Rising fuel costs has municipal vehicle fleets feeling pump pain

Tri-City municipalities and their large taxpayer-funded vehicle fleets are feeling the strain of rising Lower Mainland gas prices.

While most cities have supply agreements that enable them to purchase fuel at a lower price than what the average motorist pays at the pump, the recent spike could blow projected cost estimates for 2019.

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"All things being equal, based on how we are currently trending, we are expecting to be over budget in this area," said Farouk Zaba, Port Coquitlam's manager of financial planning and systems.

PoCo's 2019 budget projected fuel costs would rise 2.2% over the 2018 average. Even after allocating $464,000 for its 138-vehicle fleet — $53,000 higher than last year — Zaba said the city may still come up short.

While there are no specific contingency dollars set aside for higher-than-anticipated pump prices, he added that "the city has the ability to re-allocate funds from one program to another as may be required."

Gas prices in the region broke records last week, with some pump prices in the Lower Mainland reaching as high as $1.70 per litre. - File Photo

Coquitlam is feeling a similar pinch.

Brad Lofgren, the director of public works, said the city has made strides in reducing its consumption, mainly through the purchase of electric vehicles and by using its existing fleet more efficiently.

Still, the effort has only slowed down overall cost increases.

For example, in 2016 Coquitlam spent $800,000 in fuel, a figure that jumped to $1 million in 2018, despite the fact the city used 30,000 less litres.

The change "demonstrates the increased cost of fuel in just two years time," Lofgren said.

While it is too early in the year to get a good estimate of what the city will spend on its fleet in 2019, "I think it's likely safe to say that our costs will be higher than last year," he added.

The pump pain is not just being felt by municipalities.

A Metro Vancouver spokesperson said that if fuel prices remain at $1.68 per litre for the year, the organization will pay an additional $200,000 in 2019 fuel costs.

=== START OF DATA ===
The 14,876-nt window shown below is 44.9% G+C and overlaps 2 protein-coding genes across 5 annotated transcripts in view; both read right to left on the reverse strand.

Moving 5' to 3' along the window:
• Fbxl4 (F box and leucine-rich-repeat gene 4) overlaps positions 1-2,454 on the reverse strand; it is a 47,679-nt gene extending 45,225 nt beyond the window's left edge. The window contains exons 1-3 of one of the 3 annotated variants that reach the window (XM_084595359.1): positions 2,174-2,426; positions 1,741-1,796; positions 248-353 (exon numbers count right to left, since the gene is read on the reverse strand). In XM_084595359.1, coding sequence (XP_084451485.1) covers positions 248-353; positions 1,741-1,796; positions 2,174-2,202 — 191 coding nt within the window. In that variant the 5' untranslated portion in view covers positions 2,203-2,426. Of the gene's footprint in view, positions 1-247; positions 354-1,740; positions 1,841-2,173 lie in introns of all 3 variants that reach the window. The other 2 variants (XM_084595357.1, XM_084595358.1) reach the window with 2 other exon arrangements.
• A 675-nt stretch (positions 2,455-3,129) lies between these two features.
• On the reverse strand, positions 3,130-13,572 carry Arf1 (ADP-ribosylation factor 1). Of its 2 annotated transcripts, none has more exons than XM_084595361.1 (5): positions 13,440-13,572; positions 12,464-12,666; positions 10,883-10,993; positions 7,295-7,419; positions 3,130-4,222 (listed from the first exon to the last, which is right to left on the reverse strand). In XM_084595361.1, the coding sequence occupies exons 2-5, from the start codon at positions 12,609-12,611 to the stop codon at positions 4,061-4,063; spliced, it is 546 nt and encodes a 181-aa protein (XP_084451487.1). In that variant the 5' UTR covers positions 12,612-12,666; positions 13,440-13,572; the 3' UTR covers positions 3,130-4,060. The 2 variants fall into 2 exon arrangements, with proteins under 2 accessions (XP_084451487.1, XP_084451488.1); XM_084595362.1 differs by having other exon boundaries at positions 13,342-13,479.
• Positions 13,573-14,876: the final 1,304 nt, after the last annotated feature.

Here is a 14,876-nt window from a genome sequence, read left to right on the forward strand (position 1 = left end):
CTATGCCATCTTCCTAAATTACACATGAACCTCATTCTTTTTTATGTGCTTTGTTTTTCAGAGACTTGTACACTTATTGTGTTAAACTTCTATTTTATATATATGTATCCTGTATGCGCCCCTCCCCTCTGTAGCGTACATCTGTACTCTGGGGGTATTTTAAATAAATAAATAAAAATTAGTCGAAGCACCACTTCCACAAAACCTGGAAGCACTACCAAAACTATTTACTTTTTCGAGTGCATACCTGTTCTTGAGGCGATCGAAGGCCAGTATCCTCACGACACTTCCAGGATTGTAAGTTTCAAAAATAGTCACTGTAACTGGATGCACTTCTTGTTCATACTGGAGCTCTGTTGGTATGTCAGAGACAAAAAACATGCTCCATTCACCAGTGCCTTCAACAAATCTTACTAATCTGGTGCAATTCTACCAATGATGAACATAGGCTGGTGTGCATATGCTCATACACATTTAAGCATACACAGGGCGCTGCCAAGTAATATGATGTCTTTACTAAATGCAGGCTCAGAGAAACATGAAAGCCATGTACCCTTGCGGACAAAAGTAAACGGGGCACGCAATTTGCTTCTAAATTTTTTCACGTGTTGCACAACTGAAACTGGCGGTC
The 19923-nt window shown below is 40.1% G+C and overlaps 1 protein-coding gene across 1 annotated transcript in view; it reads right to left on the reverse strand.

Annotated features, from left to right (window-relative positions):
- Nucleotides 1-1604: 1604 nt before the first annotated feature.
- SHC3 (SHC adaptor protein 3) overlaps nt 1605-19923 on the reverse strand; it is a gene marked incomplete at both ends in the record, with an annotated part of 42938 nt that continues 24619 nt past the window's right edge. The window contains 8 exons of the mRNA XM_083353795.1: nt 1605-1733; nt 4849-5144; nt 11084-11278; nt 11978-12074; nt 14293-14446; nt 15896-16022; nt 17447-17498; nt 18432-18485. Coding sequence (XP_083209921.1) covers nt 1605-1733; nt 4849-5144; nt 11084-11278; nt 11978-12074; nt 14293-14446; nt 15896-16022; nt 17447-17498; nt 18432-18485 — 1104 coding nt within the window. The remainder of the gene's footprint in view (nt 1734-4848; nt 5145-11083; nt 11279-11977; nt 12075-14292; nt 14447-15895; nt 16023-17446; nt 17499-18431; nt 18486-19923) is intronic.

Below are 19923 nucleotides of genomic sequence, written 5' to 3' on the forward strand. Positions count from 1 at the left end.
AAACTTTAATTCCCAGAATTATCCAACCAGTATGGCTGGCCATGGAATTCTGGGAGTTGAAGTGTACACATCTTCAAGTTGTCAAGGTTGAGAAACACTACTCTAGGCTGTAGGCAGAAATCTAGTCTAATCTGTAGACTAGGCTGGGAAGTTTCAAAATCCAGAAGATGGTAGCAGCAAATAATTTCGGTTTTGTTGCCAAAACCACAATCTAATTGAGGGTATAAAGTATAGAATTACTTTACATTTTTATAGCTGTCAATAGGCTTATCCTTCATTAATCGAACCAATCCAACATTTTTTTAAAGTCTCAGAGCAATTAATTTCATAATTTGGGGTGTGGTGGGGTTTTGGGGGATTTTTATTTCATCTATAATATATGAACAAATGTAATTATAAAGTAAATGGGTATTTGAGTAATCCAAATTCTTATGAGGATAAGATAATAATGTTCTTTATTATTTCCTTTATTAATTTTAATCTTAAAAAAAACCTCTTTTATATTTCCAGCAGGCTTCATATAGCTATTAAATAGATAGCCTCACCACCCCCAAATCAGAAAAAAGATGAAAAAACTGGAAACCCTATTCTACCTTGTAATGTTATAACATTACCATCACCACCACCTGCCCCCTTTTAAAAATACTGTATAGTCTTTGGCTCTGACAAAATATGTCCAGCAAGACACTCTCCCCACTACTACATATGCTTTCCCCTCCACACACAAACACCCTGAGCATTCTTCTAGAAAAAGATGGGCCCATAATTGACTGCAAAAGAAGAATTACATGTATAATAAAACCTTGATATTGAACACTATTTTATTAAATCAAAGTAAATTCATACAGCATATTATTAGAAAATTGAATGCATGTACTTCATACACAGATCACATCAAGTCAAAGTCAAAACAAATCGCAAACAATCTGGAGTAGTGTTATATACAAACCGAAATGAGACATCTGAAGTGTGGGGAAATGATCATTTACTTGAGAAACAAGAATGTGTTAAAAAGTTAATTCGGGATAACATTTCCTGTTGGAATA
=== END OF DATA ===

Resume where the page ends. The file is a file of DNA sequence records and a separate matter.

Meanwhile, TransLink has so far managed to stay within its projected budget.

According to Jill Drews, senior issues management advisor for Translink, the transit authority forecasted an average gasoline price of $1.59 per litre and a diesel price of $1.50 for 2019.

"So far this year, prices have been below that average," she said in an email.

Dan McTeague, a senior petroleum analyst with GasBuddy.com, said the rising cost of gasoline in the Lower Mainland is largely due to refinery outages in the U.S. shortening supply on the west coast. - Dan McTeague/Twitter

Pump prices hit record levels last week, with some Vancouver-area stations breaking the $1.70 mark.

The rising cost of gasoline in the Lower Mainland is largely due to refinery outages in the U.S. shortening supply on the west coast, according to Dan McTeague, a senior petroleum analyst with GasBuddy.com.

"Vancouver is unique in that it doesn't have enough gasoline to provide its own needs," he said on the phone from his Toronto office. "We rely on the Americans… When there is a problem south of the border, there is an even bigger problem for us."

McTeague expects prices will remain high for the foreseeable future even if some of the suppliers are able to come back on line in the next few months. However, he does not expect pump prices to return to where they were in November and December any time soon.

"We are up 35 to 40 cents since the beginning of the year," he said. "That is obviously going to have an impact on everyone's budget and it is not likely that these prices are going to vanish anytime soon."



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